Cat should have a very short coat, even in length, and tying close to the body; it should be of a silky texture and glossy appearance. The most choice color is a delicate yellowish white - sometimes a slightly bluish white. The gray-white is a decidedly inferior color. A long coat on a White Cat indicates some intermixture with the Angora. White Cats are seldom of great size, and they have graceful, easy movements, but are not languid. The White Cat is of a timid disposition, very fond of petting and cuddling; it is quiet in its manners, delicate in its temperament, and honest in its character. It would much prefer to be fed from the saucer, and from the table while lying on a chair, than to go roaming for prey or stealing from the kitchen. White Cats are, however, sometimes excellent mousers, and are especial pets with millers, as their color can scarcely be seen among the sacks of flour. White Cats are very often deaf, and sometimes blind, without any appearance of organic change in the eyes.

The Albino, which is a white cat with pink eyes - due to an absence of pigment in the iris - must not be included in the group of White Cats, as it may come from any breed, when the absence of color is due to a physiological aberration during development.

Self-Colored Cats

The Self-colored Cats are those which are entirely of one solid color, which may vary in its hue or tint, but must not have any intermixture of white or of any other color. The Self-colored Cats are the Black, the Blue, the Red, and the Yellow. Whatever the color, it should be distinctive and of a rich lustre. The black should be a jet, shining black, the blue of a rich slate or true blue, and the red and yellow of rich colors. The description of the Blue Cat for conformation will suffice for all of the Self-colors.

The Blue Cat

The Blue Cat is called the "Maltese" in America. This cat has been known under various names in England. It was first shown as the "Archangel Cat," then called the "Russian Cat," also the "Spanish Blue" and "Chartreuse Blue," and recently has been called the "Amer-ican Blue." This latter name is probably due to the fact that the Maltese for some years has been a very favorite cat in America, and has probably been bred more carefully than any other breed of cat, so that its representatives formed a distinctive type of good quality.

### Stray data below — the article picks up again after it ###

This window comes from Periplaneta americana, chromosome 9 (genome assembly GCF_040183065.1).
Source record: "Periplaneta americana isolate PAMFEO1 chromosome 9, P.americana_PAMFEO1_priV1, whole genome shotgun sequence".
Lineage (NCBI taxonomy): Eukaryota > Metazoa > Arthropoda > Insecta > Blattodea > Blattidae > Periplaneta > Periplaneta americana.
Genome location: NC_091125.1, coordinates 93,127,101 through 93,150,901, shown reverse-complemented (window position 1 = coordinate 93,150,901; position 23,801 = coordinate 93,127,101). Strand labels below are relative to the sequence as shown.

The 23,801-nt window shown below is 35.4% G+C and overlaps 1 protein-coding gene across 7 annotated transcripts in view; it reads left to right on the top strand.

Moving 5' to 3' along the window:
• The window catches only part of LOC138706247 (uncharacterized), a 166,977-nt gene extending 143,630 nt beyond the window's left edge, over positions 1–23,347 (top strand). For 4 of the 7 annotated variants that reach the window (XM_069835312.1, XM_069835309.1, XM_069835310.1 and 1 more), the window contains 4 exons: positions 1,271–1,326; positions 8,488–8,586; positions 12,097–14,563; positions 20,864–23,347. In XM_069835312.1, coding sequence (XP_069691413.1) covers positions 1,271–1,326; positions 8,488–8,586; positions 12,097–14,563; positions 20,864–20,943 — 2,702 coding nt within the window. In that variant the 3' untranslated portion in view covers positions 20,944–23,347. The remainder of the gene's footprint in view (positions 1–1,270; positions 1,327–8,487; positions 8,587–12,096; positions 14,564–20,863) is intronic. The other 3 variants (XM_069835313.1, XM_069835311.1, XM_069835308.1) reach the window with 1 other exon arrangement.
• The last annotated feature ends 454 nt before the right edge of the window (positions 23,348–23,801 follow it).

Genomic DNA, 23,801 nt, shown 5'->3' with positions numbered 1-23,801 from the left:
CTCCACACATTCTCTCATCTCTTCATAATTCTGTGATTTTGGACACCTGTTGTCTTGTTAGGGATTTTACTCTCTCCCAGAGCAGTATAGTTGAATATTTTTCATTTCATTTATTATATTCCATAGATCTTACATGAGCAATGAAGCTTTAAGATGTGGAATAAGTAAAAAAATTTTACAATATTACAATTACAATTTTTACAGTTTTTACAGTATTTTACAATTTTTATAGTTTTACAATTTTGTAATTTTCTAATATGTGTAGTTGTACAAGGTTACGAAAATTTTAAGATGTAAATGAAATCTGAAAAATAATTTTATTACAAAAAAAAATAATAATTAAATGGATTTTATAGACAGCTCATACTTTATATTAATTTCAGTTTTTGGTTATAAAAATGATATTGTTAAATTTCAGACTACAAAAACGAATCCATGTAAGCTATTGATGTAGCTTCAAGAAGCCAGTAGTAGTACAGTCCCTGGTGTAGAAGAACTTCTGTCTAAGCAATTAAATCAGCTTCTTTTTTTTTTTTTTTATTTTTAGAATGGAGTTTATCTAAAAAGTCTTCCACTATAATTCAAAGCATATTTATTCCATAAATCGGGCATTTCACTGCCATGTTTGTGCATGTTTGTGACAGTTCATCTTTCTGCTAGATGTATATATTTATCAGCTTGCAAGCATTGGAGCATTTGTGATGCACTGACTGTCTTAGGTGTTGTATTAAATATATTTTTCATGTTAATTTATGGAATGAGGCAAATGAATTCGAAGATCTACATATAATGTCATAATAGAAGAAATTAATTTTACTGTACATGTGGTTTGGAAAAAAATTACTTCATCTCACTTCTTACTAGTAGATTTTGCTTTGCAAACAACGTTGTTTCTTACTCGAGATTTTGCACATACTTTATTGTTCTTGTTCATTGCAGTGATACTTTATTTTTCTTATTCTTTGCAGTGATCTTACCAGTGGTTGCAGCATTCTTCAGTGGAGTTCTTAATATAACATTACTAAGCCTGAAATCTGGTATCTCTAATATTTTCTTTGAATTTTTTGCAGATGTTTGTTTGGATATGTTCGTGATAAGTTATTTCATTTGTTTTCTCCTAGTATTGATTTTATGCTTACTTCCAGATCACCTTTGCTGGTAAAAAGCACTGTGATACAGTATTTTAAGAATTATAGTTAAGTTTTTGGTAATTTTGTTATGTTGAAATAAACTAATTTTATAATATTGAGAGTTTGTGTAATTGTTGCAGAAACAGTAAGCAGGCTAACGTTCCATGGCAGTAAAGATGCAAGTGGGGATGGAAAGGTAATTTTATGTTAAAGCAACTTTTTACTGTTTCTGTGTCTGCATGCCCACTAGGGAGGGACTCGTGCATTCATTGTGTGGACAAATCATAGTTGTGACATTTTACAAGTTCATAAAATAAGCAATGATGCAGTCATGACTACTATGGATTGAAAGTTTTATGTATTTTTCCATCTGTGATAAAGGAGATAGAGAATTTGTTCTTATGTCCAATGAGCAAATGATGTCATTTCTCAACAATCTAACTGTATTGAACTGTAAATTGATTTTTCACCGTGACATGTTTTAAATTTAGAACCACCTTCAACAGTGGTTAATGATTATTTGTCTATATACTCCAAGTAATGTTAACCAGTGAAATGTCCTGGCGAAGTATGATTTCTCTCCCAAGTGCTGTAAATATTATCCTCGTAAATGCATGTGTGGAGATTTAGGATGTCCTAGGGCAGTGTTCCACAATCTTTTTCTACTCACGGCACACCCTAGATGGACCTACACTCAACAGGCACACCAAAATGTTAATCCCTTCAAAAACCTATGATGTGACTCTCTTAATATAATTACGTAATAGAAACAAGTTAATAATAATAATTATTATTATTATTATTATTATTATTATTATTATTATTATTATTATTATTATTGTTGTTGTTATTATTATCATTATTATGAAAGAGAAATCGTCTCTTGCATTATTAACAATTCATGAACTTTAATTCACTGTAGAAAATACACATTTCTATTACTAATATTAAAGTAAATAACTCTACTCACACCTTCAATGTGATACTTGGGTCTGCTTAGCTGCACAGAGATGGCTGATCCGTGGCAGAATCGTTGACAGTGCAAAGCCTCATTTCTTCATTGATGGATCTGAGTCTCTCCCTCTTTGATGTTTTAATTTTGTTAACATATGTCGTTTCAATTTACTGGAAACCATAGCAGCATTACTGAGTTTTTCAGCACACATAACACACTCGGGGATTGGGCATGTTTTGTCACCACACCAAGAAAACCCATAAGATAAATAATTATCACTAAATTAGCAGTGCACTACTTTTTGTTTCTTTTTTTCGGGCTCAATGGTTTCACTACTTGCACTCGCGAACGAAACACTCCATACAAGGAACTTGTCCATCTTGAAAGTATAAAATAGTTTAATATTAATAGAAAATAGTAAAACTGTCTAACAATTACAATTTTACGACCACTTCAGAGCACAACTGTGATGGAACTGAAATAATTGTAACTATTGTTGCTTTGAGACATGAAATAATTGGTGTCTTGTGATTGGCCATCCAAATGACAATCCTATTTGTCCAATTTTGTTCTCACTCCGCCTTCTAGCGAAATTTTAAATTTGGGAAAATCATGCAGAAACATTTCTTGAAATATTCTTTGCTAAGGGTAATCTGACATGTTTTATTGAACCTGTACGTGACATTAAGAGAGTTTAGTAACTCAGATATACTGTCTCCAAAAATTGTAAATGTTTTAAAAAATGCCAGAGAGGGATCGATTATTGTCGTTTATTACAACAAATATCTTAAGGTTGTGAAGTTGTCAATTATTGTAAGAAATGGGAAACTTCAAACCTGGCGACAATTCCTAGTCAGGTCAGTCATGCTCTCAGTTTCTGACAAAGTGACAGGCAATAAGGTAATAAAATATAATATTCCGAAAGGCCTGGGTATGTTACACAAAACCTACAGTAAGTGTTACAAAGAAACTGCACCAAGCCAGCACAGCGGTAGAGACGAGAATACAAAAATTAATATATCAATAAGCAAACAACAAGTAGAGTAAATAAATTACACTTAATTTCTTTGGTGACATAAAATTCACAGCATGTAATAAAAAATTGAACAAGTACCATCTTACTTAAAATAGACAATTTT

Head: The head should be small, broad at the forehead and between the eyes, rounded above, and tapering to the lips below. The nose should be long, and the end of it black.
Eyes. - The eyes should be: Orange-yellow for the Blue Cat; Orange for the Black Cat; Yellow for the Gray Cat; Gold for the Red Cat.
Ears: The ears are medium in length, somewhat pointed.

Fig. 18. - Blue Cat.

Form: The Self-colored Cats should have a narrow, long body, lithe in appearance, with a long and graceful neck on which the head is well poised. The legs are medium in length, with small round feet.
Coat - Color And Quality: The coat should be short, with hairs of even length lying closely to the body, and silky and glossy, with a rich lustre of whatever the color of the animal may be. The Blue should be a rich light blue; and it is decidedly preferable in all the Self-colors that the tint should be perfectly even over the whole body, and not shade off into a lighter one.

Black-And-White Cats

The Black-and-White Cat should have the same general conformation, head, set of ears, and carriage of tail as has already been given for the Tabbies.

Eyes: The eyes vary somewhat from an orange-yellow to a green, or that rich green called "sea-green."

Coat - Color And Quality: The black of the top of the head, body, and tail should be a dense, bright, rich black, and the white markings should be distinctive. It has a white nose running somewhat to a point between the eyes, and the white extends down the throat, forming a shield on the breast. There should be no black on the lips. The feet are white, as are the pads underneath them. There should be a perfectly clear, distinctly curved outline at the point of juncture of the two colors. The coat should be thick, silky, and glossy. Sometimes it is slightly ticked with white, which, if it occurs evenly, is not a serious blemish. Black-and-White Cats are usually large, with stout legs, and the ankles of the white ones somewhat close, which gives them great power of movement. According to the care which the Black-and-White Cat receives, it tends more than any other cat to become fat and indolent, or ragged and wretched, as the case may be. The Black-and-White Cat is affectionate and cleanly, but is a selfish animal, and is not one for children to play with.

Fig. 19. - Black-and-White Cat.

The Royal Cat Of Siam

The Royal Cat of Siam is an odd but rather attractive cat, from its graceful form, and from the peculiar, strikingly marked black head, tail, and extremities.

Head: The head is small and broad at the eyes, but narrows above at the forehead. The nose is long and broad, the cheeks narrow, and the lips full, giving a sort of square appearance to it.